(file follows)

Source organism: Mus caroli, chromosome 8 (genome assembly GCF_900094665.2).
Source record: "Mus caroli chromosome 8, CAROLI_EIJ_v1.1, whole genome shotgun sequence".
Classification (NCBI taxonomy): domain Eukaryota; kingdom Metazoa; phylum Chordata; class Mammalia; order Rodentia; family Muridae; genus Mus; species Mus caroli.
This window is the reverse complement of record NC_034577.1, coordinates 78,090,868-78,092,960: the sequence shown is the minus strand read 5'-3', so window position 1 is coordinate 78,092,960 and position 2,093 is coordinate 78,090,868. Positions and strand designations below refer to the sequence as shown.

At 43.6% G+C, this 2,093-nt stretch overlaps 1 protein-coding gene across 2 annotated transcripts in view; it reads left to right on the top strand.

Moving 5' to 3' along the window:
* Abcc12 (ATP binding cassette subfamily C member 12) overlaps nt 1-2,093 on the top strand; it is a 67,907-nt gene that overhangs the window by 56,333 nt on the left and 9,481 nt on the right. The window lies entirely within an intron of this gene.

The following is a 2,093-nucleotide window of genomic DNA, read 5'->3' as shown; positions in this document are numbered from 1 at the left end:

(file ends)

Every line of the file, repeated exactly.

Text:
Source organism: Mus caroli, chromosome 8 (genome assembly GCF_900094665.2).
Source record: "Mus caroli chromosome 8, CAROLI_EIJ_v1.1, whole genome shotgun sequence".
Classification (NCBI taxonomy): domain Eukaryota; kingdom Metazoa; phylum Chordata; class Mammalia; order Rodentia; family Muridae; genus Mus; species Mus caroli.
This window is the reverse complement of record NC_034577.1, coordinates 78,090,868-78,092,960: the sequence shown is the minus strand read 5'-3', so window position 1 is coordinate 78,092,960 and position 2,093 is coordinate 78,090,868. Positions and strand designations below refer to the sequence as shown.

At 43.6% G+C, this 2,093-nt stretch overlaps 1 protein-coding gene across 2 annotated transcripts in view; it reads left to right on the top strand.

Moving 5' to 3' along the window:
* Abcc12 (ATP binding cassette subfamily C member 12) overlaps nt 1-2,093 on the top strand; it is a 67,907-nt gene that overhangs the window by 56,333 nt on the left and 9,481 nt on the right. The window lies entirely within an intron of this gene.

The following is a 2,093-nucleotide window of genomic DNA, read 5'->3' as shown; positions in this document are numbered from 1 at the left end: